hard-drug users. Their ethnicity may have contributed further to the seeming
official indifference to their fate, said Ernie Crey, a local American Indian
"From the beginning, the police all but acknowledged this, saying things
like, 'These people are different from us,' " said Crey. "There is a
well-documented history of Native Canadians being mistreated by law enforcement,
and so many of these women were of aboriginal ancestry. Might these attitudes
have played a role in how their cases were handled? I think so."
Crey believes the investigation is now quite rigorous. He is not a detached
observer: His sister, Dawn Crey, is among the missing. Like Abotsway, she had
suffered abuse in childhood and spent time in foster care, then went on to a
life of prostitution and frequent drug use. In November 2000, at the age of 43
and after nearly a decade on the east side, Crey vanished. Her disappearance was
reported by the methadone clinic she had begun to visit and by the welfare
agency whose checks she no longer cashed.
Ernie Crey doesn't know if his sister ever visited the Pickton farm, but other
missing downtown prostitutes did, their friends say. When Heather Chinnock was
last seen, she was talking about visiting the Pickton place, according to Garry
Bigg, Chinnock's fiance and a friend of others on the missing list.
Surrounded by encroaching suburbia an hour's drive east of downtown Vancouver,
the Pickton farm is a defiant remnant of a rougher, more rural British Columbia,
replete with wrecked cars and shanty-like outbuildings. The chain-link gate is
covered with warnings that may have once looked cartoonish but now seem
menacing: "No Visitors, Agents, Peddlers or Salespeople--Admittance by
Appointment Only!! (No Exceptions)" and "This property protected by:
Pit Bull With AIDS."
Outside the gate, makeshift shrines of flowers and candles and scrawled notes
commemorate women thought by friends and family to have died inside: "To
Kathy Gonzalez--'Forever Young, Forever Missed' " and "To Diane
Melnick--I'm so sorry. Ingrid."
The Pickton property is encircled with yellow police tape.
Imagining 'Most Grisly Scenes Imaginable'
Speculation centering on the slaughterhouse and feeding troughs at the hog farm
have compounded the horror for friends and relatives of the missing. "The
police tell us almost nothing, and we are left to imagine the most grisly scenes
imaginable," said Suzanne Jay, a director of a Vancouver rape counseling
Jay says prostitutes are vulnerable to violence from many sources. The center's
extensive records of assaults against women--information that is routinely
turned over to police but rarely prompts arrests, she says--show that many men
here have committed violent attacks against prostitutes, runaways and other
Karen Duddy, the executive director of Women's Information Safe House, or WISH,
a social service center for downtown streetwalkers, said Pickton and his farm
were never mentioned in her agency's internal "bad-date sheet" of
confidential complaints about customers. However, the prostitutes did voice
worries about frequent violent mistreatment by foreign sailors who brought them
on board ships in the harbor. Police are belatedly but seriously questioning
prostitutes about these and other leads, she said.
In 50 earlier killings of streetwalkers here--known to be homicides because
corpses were recovered--police investigations led to the convictions of 17
individuals for "highly violent and sadistic" killings with knives or
fists, said John Lowman, a criminology professor at Simon Fraser University.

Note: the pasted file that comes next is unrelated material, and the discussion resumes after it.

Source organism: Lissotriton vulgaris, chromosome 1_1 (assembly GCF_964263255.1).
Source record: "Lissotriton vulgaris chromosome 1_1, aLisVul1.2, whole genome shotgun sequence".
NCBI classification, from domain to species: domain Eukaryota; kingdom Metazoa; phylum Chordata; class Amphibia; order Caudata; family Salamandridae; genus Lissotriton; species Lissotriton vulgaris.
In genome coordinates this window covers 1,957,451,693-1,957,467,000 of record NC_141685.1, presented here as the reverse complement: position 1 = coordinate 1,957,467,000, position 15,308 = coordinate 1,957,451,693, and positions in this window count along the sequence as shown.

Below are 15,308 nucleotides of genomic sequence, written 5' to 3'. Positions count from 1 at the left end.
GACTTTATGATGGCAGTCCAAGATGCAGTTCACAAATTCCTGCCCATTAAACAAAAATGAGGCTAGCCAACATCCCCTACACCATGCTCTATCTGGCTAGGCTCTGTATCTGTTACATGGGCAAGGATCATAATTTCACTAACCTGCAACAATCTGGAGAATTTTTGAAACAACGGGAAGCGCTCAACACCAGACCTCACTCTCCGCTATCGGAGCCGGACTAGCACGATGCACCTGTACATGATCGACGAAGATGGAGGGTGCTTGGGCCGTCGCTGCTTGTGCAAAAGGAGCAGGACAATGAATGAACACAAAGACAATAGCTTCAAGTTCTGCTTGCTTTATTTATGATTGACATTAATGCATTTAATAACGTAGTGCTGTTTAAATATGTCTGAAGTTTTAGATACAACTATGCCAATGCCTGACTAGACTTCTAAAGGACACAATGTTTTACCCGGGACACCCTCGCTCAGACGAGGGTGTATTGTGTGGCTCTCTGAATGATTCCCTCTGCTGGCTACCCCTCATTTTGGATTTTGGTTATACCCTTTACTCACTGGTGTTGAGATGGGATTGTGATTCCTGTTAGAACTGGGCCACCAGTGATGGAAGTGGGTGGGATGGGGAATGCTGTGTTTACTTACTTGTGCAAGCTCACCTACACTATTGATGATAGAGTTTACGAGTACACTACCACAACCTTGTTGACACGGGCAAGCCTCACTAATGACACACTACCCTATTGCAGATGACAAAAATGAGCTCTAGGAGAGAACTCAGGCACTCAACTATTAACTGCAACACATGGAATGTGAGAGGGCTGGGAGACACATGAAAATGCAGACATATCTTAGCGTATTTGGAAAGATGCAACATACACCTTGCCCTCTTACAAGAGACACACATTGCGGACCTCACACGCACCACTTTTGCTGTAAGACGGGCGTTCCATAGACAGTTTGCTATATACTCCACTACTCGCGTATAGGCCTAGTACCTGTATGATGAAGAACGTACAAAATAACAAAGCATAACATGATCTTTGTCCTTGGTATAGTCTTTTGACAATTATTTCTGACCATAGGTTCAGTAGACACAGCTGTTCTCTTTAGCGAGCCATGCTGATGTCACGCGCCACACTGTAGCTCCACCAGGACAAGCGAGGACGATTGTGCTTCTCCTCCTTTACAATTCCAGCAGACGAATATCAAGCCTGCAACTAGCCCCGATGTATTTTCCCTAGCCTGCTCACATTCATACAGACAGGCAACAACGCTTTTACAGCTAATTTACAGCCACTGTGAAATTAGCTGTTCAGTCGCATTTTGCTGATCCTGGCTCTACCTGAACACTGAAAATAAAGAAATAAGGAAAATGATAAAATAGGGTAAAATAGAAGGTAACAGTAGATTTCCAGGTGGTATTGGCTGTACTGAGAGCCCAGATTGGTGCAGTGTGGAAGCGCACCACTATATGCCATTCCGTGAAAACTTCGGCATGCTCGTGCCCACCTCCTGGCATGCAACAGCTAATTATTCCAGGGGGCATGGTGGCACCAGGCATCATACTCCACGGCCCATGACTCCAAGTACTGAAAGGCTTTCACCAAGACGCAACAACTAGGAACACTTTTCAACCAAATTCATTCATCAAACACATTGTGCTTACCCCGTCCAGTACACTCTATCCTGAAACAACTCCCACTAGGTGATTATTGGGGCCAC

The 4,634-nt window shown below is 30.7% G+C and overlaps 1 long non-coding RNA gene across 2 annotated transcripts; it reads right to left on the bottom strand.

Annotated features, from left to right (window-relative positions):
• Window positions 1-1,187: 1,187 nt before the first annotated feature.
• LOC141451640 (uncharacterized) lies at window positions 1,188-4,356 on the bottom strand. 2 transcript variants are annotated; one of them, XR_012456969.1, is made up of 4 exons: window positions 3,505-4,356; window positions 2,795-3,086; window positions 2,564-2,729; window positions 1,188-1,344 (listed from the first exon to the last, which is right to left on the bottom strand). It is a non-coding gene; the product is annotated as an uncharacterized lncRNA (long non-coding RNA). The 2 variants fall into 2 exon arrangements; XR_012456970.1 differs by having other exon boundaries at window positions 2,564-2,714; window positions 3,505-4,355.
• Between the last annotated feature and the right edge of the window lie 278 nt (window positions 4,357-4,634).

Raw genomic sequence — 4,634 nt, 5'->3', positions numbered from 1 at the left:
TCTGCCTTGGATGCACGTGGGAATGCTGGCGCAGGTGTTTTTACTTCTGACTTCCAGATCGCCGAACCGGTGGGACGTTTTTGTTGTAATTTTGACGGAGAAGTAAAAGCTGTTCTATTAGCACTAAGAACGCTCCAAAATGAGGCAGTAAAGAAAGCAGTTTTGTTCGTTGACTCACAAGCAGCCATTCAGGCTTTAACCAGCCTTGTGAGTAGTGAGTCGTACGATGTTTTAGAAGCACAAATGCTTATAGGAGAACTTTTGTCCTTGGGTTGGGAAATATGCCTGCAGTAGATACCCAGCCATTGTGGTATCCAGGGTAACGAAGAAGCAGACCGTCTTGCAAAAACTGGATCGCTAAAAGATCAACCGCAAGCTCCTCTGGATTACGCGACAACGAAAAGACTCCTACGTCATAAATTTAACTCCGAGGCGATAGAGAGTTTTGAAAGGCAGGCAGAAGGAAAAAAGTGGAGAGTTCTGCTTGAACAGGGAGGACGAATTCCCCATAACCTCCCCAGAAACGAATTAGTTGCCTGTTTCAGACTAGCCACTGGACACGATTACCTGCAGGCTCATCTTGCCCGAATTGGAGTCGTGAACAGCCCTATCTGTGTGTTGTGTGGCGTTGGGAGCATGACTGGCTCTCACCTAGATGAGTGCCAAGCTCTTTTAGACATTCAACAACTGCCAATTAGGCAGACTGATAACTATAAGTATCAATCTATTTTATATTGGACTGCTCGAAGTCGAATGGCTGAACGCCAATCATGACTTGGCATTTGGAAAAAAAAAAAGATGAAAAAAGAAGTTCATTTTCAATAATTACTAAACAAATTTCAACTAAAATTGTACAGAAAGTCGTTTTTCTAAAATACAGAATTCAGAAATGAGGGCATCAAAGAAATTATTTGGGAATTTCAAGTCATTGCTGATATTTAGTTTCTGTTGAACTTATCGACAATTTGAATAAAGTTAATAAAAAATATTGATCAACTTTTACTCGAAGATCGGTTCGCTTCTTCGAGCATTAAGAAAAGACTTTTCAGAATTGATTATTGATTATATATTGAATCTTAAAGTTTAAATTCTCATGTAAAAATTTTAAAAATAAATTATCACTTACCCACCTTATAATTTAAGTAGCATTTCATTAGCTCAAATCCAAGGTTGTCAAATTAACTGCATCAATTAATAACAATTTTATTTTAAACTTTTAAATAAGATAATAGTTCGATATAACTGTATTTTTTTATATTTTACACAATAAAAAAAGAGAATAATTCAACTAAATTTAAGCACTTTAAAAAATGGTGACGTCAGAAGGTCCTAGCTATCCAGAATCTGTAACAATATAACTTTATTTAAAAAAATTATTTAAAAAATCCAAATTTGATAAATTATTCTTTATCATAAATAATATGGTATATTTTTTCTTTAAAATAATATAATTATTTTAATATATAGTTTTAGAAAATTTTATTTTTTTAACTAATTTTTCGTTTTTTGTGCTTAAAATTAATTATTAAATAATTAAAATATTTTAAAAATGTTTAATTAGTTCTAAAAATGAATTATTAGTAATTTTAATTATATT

Most remain unsolved, however.
Lowman is calling for an inquiry into the city police department's handling of
the missing women's case, which he contends was plagued by failures to
reinvestigate convicted killers of prostitutes and to cross-check information
with other law enforcement agencies.
However, Lowman said the bigger issue was the unwillingness of police and civic
authorities to devote sufficient resources to the first wave of disappearances,
which coincided with a city crackdown on street prostitution and failed to rouse
Like some other close followers of the case, Lowman said he had initial doubts
about the serial-killing hypothesis in part because it might discourage separate
and thorough investigation of each case.
But now, after observing the intensive investigation at the hog farm, Lowman is
changing his mind.
"The important thing is that this doesn't stop here," Lowman said.
"We are a society with multiple personality disorder on this issue, and we
have to deal with it."
Uncovering evidence on the farm, if it is there, will prove difficult. Much of
the property was used until recently as a commercial landfill site; it is
covered with layers of trucked-in soil and refuse dozens of feet deep.
Exacerbating the problem, much of the Pickton land is newly built over with
tract homes, a real estate project that coincided with most of the
Recently sold houses now overlook the overturned muck of the crime scene.
"They didn't know anything about it when they bought their houses; then,
hey, holy smokes, it's right under their noses," said Donald Stewart, a
patrolman standing guard at the police-taped boundary between the hog farm and
the Pickton family's year-old "Heritage Meadows" housing development.
Before police began searching the farm last month, the biggest obstacle to the
investigation was the lack of any forensic evidence--any proof, say some in the
police department's defense, that there were any homicides at all.
There was, however, one survivor of what police said was a near-homicide at the
farm five years ago. Wendy Eistetter, also an east side prostitute, was stabbed
repeatedly by Pickton at the farm in 1997 in what she said was a murder attempt
foiled only by her furious resistance. Pickton was charged with attempted murder
and "unlawful confinement." Eistetter was hospitalized with scores of
serious knife wounds; but so was Pickton, who claimed self-defense. When
Eistetter failed to show up for pretrial hearings, the prosecution was
Evidence collected at the time may be introduced at the Abotsway and Wilson
trials, prosecutors said as they won a court order earlier this month to have
the 1997 records sealed from public use until then. Eistetter could be a key
witness in the Abotsway and Wilson cases, prosecutors said.
In the five years since Eistetter's stabbing, the number of reported
disappearances of downtown prostitutes nearly doubled, note Crey and other
relatives of the missing women.
"There are so many people with families out there like mine who are just
beside ourselves," Crey said. "However unpleasant the truth may be, we
want to find out what happened."
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Police inaction merits review-Mar 20, 2002